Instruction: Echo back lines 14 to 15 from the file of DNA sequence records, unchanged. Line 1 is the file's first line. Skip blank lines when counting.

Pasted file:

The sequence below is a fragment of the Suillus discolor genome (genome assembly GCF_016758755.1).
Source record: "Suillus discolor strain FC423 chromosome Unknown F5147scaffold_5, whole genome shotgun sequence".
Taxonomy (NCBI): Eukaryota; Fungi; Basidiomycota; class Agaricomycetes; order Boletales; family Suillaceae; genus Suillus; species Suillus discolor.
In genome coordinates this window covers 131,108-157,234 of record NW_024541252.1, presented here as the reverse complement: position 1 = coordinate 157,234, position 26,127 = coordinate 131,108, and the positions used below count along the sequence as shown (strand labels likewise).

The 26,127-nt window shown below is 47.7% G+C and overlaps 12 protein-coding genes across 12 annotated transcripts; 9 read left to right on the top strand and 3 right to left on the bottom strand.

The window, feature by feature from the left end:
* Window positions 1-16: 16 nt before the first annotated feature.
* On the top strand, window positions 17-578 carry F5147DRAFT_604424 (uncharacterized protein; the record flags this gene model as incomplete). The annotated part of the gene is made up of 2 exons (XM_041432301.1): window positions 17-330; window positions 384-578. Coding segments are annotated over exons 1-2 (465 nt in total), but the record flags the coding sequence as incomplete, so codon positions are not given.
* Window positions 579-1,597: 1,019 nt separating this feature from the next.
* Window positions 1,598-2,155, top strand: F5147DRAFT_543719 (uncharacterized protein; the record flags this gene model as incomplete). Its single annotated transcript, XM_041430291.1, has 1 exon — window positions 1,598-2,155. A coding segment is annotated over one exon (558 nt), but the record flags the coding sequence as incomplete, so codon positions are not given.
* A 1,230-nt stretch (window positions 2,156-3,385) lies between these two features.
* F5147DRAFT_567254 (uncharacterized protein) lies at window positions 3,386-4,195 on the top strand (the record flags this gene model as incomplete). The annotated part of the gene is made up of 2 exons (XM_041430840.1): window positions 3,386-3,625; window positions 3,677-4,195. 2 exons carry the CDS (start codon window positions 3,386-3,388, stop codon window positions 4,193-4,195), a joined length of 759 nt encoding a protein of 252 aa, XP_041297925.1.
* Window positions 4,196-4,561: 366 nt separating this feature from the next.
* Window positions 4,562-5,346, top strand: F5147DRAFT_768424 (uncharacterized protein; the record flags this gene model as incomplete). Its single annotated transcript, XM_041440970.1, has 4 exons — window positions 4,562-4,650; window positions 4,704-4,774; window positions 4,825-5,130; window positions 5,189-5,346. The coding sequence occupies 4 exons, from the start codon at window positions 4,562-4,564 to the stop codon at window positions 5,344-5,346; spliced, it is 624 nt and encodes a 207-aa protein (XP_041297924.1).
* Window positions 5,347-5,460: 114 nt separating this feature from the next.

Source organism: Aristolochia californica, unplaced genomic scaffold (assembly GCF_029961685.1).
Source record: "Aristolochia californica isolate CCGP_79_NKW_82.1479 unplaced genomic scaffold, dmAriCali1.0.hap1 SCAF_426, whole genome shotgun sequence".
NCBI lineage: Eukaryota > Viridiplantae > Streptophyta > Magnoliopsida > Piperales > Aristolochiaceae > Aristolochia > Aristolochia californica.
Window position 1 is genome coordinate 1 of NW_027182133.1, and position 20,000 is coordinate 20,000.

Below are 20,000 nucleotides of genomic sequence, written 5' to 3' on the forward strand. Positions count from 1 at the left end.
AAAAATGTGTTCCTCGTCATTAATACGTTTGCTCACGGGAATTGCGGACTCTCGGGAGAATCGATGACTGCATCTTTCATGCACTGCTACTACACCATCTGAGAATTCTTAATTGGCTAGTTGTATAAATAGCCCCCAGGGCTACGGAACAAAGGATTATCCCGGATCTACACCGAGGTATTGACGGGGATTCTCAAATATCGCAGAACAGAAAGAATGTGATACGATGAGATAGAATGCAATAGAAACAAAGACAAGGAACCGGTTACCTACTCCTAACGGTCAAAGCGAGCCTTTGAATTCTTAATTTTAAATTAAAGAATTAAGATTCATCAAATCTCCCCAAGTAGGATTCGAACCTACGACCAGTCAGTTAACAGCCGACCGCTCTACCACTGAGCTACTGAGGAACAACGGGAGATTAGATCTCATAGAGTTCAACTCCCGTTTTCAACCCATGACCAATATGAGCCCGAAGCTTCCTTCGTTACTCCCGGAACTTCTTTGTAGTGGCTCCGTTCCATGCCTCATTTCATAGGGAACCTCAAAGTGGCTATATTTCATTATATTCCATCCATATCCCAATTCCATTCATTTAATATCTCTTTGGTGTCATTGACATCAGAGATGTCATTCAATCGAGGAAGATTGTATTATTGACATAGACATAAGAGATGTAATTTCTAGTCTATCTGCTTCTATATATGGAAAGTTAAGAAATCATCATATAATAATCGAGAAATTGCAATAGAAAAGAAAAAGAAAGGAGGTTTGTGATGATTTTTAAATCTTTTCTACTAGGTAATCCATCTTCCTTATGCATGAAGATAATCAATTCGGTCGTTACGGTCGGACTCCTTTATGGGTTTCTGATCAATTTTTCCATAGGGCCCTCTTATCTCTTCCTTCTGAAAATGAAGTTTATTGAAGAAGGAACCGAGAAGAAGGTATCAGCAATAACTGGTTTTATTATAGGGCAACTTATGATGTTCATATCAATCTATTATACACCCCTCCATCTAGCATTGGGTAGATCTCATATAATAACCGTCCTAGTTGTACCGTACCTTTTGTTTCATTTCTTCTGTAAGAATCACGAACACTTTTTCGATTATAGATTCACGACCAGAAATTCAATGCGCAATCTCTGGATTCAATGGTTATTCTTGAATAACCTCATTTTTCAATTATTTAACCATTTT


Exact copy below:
* Window positions 4,562-5,346, top strand: F5147DRAFT_768424 (uncharacterized protein; the record flags this gene model as incomplete). Its single annotated transcript, XM_041440970.1, has 4 exons — window positions 4,562-4,650; window positions 4,704-4,774; window positions 4,825-5,130; window positions 5,189-5,346. The coding sequence occupies 4 exons, from the start codon at window positions 4,562-4,564 to the stop codon at window positions 5,344-5,346; spliced, it is 624 nt and encodes a 207-aa protein (XP_041297924.1).
* Window positions 5,347-5,460: 114 nt separating this feature from the next.